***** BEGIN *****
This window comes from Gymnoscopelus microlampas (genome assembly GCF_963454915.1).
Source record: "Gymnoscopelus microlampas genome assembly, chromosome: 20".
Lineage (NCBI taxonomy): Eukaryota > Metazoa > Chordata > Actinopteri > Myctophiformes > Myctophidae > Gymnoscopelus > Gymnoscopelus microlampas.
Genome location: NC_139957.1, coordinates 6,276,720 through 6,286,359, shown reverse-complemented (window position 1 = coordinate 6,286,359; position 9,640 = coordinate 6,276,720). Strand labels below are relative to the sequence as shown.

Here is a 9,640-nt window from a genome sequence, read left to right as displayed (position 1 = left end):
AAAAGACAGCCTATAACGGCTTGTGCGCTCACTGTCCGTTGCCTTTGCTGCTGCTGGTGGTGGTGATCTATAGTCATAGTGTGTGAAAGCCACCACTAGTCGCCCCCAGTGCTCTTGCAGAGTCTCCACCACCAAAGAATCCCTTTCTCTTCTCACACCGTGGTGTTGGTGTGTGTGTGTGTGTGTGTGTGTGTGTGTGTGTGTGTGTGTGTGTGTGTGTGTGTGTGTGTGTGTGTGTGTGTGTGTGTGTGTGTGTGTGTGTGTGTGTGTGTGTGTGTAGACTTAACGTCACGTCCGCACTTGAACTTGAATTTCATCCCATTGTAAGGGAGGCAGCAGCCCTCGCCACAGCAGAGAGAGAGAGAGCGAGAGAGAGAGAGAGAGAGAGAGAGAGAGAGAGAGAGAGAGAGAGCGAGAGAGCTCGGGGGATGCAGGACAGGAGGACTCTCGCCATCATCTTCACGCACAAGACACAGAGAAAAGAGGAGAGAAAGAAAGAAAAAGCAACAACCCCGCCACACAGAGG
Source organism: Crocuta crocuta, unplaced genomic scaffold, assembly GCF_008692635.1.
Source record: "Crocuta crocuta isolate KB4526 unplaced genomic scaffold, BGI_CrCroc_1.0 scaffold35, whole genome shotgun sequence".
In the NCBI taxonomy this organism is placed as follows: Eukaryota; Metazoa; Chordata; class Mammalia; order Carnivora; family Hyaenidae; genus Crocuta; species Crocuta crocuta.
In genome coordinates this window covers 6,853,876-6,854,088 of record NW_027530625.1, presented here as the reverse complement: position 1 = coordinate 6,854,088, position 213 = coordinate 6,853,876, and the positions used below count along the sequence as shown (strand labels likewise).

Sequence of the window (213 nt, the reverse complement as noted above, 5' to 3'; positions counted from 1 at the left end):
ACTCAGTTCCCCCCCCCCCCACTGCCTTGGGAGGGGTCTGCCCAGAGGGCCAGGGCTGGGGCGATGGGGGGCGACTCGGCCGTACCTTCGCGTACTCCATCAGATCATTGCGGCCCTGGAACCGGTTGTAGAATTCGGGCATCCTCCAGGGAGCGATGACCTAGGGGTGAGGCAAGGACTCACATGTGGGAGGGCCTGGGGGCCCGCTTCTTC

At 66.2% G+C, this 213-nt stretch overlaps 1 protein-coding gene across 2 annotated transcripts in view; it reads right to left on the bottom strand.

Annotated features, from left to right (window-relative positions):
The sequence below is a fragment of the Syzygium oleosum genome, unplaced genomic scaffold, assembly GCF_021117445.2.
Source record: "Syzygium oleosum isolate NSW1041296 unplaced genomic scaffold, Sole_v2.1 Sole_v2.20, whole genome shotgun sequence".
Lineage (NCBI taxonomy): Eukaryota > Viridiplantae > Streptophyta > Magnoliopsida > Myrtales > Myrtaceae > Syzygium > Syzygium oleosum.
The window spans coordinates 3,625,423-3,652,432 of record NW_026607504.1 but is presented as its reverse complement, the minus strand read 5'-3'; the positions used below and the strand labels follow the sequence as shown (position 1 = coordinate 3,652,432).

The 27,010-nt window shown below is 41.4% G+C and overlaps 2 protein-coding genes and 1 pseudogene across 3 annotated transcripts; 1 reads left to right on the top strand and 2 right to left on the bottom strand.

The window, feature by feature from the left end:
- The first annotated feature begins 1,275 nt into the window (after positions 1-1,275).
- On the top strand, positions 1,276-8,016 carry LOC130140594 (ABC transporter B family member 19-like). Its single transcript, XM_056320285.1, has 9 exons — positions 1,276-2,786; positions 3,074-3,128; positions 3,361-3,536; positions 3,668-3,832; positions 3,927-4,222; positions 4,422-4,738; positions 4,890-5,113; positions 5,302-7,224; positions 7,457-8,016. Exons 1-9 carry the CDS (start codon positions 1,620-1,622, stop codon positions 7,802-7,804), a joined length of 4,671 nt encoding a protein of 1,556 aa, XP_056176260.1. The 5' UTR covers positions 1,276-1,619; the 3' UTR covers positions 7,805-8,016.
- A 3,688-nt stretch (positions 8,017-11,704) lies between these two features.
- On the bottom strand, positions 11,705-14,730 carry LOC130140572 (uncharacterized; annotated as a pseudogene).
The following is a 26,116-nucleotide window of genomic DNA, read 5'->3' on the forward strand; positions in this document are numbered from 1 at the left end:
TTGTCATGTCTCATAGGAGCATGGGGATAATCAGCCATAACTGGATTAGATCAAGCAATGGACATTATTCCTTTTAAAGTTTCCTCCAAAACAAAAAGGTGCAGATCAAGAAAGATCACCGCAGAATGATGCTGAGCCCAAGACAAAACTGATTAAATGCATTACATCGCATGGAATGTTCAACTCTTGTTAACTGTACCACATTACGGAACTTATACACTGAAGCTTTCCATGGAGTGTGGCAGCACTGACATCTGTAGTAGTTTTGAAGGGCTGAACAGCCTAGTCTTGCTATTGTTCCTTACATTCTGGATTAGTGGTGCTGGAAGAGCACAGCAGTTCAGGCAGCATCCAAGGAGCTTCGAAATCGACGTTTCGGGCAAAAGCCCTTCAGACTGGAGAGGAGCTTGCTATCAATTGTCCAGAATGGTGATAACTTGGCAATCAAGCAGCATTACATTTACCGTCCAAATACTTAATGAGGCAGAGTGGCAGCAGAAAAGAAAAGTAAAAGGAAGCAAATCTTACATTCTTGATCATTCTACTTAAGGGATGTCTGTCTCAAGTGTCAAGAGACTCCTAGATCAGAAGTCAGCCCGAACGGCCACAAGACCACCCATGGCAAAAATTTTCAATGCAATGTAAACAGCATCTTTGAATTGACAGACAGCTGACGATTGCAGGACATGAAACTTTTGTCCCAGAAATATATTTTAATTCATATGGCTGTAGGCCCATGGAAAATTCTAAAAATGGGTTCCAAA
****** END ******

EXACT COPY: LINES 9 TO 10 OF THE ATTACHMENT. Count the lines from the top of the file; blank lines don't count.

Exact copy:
In the NCBI taxonomy this organism is placed as follows: Eukaryota; Metazoa; Chordata; class Mammalia; order Carnivora; family Hyaenidae; genus Crocuta; species Crocuta crocuta.
In genome coordinates this window covers 6,853,876-6,854,088 of record NW_027530625.1, presented here as the reverse complement: position 1 = coordinate 6,854,088, position 213 = coordinate 6,853,876, and the positions used below count along the sequence as shown (strand labels likewise).